source code to just comment out the displaying of such fields), or to inform
    the testers to just ignore those fields, have been "good enough" for most
    environments I've worked in.

    Still, if you find a smaller, simpler bug tracker, let us know.

    - Oliver
     
    Oliver Wong, Sep 6, 2005
    #12
  13. elektrophyte

    Oliver Wong Guest

    "Roedy Green" <> wrote in message
    news:...
    > I wonder if it might pay developers to have a log feature to help in
    > tracking bugs. It would take a snapshot of the registry and data files
    > and bundle them up in a zip, then log keystrokes and mouse clicks and
    > moves (possibly abbreviating moves). Then the vendor would have an a
    > way of knowing exactly what the user did and where he started from.
    > Maybe there might be a way to get a screen snap even after the app has
    > crashed.


    While this may be a good idea for software "in the wild", if you have
    internal testers whom you are paying, it might be nice to actually have
    those testers go through the effort of actually trying to narrow down and
    determine what the *MINIMAL* sequence of steps are required to reproduce the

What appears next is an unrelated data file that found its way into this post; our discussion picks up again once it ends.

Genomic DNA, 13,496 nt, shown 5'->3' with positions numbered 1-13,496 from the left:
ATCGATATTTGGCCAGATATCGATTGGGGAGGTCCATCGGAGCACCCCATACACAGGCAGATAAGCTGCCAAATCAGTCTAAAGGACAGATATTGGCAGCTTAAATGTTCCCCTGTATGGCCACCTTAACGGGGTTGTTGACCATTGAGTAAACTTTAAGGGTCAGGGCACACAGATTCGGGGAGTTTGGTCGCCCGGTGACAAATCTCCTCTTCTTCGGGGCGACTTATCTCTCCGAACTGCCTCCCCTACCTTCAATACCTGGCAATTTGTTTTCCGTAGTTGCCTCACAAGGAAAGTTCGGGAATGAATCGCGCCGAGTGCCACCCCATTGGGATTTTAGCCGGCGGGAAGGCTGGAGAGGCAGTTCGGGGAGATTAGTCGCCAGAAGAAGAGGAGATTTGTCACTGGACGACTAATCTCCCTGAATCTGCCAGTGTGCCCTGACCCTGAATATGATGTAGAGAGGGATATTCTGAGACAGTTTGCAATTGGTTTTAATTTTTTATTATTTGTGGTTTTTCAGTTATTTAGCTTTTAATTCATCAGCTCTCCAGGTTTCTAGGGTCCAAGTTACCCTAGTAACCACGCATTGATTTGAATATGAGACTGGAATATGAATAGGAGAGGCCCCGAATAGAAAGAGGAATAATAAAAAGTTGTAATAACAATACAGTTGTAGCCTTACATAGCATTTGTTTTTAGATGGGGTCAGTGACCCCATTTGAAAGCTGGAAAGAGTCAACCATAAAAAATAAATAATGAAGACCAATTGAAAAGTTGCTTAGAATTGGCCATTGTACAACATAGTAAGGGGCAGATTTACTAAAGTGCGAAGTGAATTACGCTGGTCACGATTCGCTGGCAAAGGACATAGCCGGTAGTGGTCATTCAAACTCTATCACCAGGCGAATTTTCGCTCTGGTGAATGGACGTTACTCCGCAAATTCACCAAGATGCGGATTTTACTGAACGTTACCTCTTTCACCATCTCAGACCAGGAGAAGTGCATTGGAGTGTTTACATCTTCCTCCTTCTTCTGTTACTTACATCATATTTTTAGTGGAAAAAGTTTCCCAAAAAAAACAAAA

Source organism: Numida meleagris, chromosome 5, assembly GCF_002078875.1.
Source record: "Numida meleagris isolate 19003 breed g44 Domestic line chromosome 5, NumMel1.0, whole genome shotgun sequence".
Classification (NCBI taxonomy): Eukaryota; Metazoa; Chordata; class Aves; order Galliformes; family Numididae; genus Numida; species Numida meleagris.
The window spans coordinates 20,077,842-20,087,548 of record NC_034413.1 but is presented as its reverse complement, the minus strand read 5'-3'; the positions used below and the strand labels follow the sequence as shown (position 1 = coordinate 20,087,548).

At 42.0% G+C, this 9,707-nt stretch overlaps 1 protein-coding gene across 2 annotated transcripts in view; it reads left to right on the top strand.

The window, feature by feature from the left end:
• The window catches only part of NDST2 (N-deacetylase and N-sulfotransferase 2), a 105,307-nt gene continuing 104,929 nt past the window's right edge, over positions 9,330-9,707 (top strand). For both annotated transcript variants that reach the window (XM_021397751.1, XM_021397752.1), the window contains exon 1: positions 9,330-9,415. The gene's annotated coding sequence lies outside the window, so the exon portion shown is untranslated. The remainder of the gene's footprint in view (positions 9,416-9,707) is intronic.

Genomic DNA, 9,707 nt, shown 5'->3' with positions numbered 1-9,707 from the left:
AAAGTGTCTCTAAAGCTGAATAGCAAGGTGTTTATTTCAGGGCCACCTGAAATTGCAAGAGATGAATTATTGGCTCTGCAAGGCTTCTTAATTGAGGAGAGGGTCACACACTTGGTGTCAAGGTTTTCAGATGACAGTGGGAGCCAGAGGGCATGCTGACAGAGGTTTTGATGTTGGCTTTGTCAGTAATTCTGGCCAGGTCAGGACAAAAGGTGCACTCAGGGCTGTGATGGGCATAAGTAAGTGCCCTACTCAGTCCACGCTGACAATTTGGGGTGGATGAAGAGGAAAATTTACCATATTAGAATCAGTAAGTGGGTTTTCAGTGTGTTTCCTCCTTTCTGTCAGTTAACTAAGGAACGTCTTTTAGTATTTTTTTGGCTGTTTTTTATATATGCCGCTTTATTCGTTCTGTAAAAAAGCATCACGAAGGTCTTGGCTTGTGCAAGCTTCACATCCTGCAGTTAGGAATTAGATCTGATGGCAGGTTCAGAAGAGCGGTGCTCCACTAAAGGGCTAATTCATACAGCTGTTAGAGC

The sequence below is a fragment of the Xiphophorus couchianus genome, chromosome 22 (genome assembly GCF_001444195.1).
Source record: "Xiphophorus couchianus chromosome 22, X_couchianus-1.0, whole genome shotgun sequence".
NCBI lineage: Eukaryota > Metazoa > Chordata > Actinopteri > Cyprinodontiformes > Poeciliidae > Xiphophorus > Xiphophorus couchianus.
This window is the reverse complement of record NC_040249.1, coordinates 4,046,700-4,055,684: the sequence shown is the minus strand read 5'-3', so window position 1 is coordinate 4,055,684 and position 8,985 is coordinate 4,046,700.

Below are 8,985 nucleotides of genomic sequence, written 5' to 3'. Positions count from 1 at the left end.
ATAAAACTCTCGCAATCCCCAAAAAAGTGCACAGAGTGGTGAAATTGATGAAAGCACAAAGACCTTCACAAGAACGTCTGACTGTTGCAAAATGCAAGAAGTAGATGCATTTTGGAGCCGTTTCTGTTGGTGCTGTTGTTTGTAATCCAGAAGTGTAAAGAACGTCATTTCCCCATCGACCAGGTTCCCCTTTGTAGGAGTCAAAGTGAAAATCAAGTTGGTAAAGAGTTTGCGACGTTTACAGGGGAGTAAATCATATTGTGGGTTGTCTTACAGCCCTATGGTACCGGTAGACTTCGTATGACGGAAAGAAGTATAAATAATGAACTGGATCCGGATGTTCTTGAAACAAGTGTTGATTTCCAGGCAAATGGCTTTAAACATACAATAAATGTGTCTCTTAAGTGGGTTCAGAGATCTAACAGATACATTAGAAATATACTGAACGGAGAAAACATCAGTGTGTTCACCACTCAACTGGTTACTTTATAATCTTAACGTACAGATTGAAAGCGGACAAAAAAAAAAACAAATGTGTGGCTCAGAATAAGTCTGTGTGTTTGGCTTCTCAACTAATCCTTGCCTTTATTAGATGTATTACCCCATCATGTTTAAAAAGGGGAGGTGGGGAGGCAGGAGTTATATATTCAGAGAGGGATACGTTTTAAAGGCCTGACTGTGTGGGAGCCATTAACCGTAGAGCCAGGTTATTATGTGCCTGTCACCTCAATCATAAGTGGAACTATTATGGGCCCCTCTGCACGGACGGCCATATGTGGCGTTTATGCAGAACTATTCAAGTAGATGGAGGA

bug.

    > The other tool I have not seen used is something like PCAnywhere where
    > the vendor and customer watch simultaneously as the customer causes
    > the problem.


    I believe this is (relatively) commonly done when supporting the
    computer in general, rather than a particular program. That is, something
    goes wrong with a user's computer, and rather than contacting a particular
    software vendor, the user just contacts a general help desk who will watch
    the user replicate the problem and then solve it, or inform the user of who
    she needs to contact to have the problem solved.

    > This brings up one of my pet peeves, error message filled with hex and
    > other gibberish you cannot copy/paste to give to the vendor. Copying
    > this to paper and transcribing is time consuming and introduces
    > errors.


    The advantage of a hexadecimal number is that it is typically some sort
    of identificiation number that can pinpoint the exact error that occured,
    and being a non-fluffy format, can probably be typed with less effort than
    an full English message. ;)

    Of course, it sucks if this hexademical number happens to be several
    hundred hex-digits long.

    - Oliver
     
    Oliver Wong, Sep 6, 2005
    #13